As many as a hundred thousand may have died when Cyclone Nargis hit Burma (Myanmar) on May 2nd-3rd. At least 700,000 were left homeless and perhaps 1.5 million Burmese "are on the brink of a 'massive public health catastrophe,'" lacking water, food, and medicine.
Burma's military cabal got 48 hours notice of the storm's severity and trajectory, from India's meteorological department. The Junta did little to prepare. In the wake of the high winds and flood waters, the regime was worse:
Its soldiers, quick enough to respond to monk-led protests last September, were invisible for days as citizens struggled to cope with devastation, death and injury. And, as a horrified world offered help, the generals were obstructive. Aid workers waited for visas and the junta haggled about import duties on emergency supplies. This is criminal. The first few days after a disaster are, in terms of the lives eventually lost, by far the most important.Despite a claimed willingness to accept aid, the Generals repeatedly blocked U.S. transports and humanitarian assistance, relenting only Monday--ten days after landfall.
What can be, or should have been, done? Last Wednesday, French foreign minister Bernard Kouchner urged the United Nations to invoke its "responsibility to protect" civilians as the basis for a resolution to force delivery of aid to Myanmar, even if over the objections of Burma's military strongmen. London Times columnist Rosemary Righter agrees, calling the crisis a "test of the UN's moral authority":
So far the world has confined itself to pleading with the junta, and pleading has got nowhere. The driblet of aid allowed is slowly becoming a trickle, but for thousands it is already too late, and for millions more this is nowhere near enough. What little has got in has been impounded or, in the case of trucks of emergency plastic sheeting delivered from neighbouring Thailand by the UN Commission for Refugees, just dumped near a pagoda close to the frontier. This refusal of international humanitarian aid is, the UN laments, “unprecedented”. Unprecedented - or almost unprecedented - decisions are called for.France's plan was opposed by "China, Russia and, with Zimbabwe in mind, by South Africa"--as well as by Britain. Who is right?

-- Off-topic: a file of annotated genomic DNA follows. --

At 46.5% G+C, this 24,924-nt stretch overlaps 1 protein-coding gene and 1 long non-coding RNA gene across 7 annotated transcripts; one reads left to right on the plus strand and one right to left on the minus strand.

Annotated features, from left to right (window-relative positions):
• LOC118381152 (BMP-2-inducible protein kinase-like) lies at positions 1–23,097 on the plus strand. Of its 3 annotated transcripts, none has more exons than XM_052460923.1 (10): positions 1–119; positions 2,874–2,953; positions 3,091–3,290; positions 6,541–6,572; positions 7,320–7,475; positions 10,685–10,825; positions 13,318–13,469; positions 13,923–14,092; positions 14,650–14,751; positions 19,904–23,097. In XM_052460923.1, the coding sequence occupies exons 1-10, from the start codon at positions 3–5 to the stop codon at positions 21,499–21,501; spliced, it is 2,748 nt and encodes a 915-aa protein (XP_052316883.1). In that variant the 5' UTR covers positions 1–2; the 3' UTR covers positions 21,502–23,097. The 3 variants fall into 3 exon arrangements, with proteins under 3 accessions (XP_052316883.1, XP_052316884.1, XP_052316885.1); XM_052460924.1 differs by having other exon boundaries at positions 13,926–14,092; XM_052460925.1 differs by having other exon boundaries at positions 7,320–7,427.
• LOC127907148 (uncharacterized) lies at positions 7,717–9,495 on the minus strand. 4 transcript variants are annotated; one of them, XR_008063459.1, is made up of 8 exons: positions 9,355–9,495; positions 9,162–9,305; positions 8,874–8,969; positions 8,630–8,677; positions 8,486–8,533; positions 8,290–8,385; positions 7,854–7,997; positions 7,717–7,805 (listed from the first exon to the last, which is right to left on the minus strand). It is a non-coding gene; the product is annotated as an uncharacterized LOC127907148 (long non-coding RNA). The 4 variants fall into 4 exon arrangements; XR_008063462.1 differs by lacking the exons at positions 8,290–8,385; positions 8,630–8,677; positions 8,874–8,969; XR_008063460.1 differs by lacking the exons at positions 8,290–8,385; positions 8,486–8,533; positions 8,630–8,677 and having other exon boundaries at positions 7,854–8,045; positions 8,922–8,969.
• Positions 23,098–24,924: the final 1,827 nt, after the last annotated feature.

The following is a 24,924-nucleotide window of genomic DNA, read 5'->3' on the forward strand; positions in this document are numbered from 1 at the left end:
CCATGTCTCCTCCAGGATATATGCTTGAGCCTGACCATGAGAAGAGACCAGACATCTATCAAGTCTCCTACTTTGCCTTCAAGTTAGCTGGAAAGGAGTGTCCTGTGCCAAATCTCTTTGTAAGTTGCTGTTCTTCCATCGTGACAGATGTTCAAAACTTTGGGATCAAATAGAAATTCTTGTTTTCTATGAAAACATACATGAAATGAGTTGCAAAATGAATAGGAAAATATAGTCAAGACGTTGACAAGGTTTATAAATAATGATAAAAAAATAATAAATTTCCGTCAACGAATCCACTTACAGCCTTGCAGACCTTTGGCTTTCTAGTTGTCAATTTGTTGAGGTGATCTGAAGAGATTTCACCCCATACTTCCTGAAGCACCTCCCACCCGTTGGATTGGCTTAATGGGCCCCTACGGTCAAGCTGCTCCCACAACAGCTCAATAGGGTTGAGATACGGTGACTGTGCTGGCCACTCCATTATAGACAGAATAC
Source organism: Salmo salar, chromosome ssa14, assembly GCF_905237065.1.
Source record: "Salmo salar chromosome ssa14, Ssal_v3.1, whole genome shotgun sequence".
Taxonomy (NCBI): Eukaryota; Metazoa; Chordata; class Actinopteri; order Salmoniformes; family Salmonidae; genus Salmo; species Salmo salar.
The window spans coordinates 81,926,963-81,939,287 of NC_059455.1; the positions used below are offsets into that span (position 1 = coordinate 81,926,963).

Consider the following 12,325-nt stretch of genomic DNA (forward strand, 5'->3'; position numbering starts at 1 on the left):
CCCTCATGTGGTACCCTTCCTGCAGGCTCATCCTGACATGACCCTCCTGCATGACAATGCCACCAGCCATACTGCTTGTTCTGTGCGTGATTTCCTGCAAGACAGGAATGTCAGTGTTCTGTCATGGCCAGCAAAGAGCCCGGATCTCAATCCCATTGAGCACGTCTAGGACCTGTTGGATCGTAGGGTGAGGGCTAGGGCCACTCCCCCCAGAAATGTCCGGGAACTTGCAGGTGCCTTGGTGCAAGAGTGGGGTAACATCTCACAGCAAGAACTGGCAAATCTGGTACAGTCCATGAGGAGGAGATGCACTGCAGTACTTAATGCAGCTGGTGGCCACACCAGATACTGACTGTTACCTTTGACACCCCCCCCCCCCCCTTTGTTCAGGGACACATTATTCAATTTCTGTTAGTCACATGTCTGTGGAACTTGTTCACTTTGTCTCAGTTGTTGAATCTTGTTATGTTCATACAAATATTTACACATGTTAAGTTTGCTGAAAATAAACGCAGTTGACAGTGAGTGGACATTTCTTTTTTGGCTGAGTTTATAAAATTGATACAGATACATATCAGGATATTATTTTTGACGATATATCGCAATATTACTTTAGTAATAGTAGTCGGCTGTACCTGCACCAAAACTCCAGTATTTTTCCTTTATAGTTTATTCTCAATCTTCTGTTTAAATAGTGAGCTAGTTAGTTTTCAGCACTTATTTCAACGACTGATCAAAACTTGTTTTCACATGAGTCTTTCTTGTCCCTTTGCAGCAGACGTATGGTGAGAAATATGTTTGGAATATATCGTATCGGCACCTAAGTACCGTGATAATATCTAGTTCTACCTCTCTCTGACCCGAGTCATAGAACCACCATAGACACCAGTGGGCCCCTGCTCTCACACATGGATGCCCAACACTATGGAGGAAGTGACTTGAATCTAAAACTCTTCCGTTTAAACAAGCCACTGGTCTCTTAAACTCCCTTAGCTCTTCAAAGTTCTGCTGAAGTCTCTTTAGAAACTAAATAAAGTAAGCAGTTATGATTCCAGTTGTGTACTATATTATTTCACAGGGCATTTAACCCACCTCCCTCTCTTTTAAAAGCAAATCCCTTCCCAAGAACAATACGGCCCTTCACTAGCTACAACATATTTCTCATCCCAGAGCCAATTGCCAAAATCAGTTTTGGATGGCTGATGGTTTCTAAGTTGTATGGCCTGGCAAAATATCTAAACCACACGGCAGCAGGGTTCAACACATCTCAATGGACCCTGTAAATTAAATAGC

Governments with the power to help must insist on doing so, with or without the junta's co-operation - with the approval of the UN Security Council if they can, and without it if they must. Governments had the approval neither of Saddam Hussein nor the Security Council in 1991, when they airlifted aid to fleeing Kurds in northern Iraq. The idea that states can do what they please within their borders has been modified since 1945 by a growing acceptance that states have responsibilities as well as rights, and that gross violations of those responsibilities are an international concern. Forcing aid on the regime would be a risky venture; but to cite sovereignty as the reason why nothing can be done without its assent would be to let this foul regime get away with mass murder.
Initially, I'm skeptical about principles grounded on the moral authority of the United Nations. Neither the General Assembly, nor the Security Council nor the organization's other organs are especially moral. I doubt they were established to be moral--and aren't pro-UN progressives the principal proponents of the "there is no cross-cultural, only situational, morality" theory? In any case, scorekeeping is simple:
when evaluating a club, look at its members: "In 2003, a majority of UN nations were classed (see page 23) as 'not free' or only 'partly free.'"So, morality among UN member governments can't be presumed.
Second, though disaster relief is unquestionably moral, that doesn't make forced relief in derogation of sovereignty legal under international law. The "responsibility to protect" doctrine cited by France normally is invoked to shelter populations "from genocide, war crimes, ethnic cleansing and crimes against humanity." General Assembly Resolution, Outcome of 2005 World Summit at 30 (Oct. 24, 2005) . It is true, as Norm Geras notes, that Article 6(c) of the Nuremburg Charter and Article 7 of the Rome Statute of the International Criminal Court also refer to "other inhumane acts." (The US hasn't ratified the Rome Statute, but many nations--albeit, not Burma--have.) So Geras reasons that "It is hard to see why deliberately withholding, obstructing or delaying food and other aid to the victims of natural disaster in such a way that thousands of extra lives are lost in consequence should not qualify, under this wording, as a crime against humanity."